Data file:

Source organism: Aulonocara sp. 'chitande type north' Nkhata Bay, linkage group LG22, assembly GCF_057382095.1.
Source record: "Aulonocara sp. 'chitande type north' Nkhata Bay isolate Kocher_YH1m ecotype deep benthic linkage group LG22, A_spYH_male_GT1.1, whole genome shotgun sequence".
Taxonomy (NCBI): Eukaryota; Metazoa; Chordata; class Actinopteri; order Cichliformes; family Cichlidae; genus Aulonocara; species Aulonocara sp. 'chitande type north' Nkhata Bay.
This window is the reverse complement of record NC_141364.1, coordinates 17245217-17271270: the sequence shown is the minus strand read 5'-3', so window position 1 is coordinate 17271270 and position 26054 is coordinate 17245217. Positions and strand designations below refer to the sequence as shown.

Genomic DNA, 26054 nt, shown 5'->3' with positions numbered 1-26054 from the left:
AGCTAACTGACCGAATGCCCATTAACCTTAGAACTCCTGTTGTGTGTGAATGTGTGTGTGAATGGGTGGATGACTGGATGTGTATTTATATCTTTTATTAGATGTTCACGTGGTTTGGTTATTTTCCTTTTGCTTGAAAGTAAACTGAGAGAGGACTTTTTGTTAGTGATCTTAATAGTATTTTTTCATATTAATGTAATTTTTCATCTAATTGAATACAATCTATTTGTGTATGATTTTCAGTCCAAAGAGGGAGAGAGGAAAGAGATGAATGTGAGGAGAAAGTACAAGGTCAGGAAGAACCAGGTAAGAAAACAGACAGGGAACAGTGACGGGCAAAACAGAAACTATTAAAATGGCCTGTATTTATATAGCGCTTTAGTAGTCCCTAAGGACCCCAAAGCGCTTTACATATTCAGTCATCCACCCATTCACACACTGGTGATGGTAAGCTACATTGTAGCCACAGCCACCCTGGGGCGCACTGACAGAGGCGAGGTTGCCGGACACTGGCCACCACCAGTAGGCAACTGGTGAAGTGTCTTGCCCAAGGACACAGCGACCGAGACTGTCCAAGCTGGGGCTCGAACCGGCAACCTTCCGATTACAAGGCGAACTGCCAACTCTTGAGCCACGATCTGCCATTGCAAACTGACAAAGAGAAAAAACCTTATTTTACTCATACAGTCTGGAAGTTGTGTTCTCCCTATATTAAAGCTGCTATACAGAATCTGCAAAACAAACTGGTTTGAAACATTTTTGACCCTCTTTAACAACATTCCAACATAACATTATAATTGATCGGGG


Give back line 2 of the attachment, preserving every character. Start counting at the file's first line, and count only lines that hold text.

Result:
Source record: "Aulonocara sp. 'chitande type north' Nkhata Bay isolate Kocher_YH1m ecotype deep benthic linkage group LG22, A_spYH_male_GT1.1, whole genome shotgun sequence".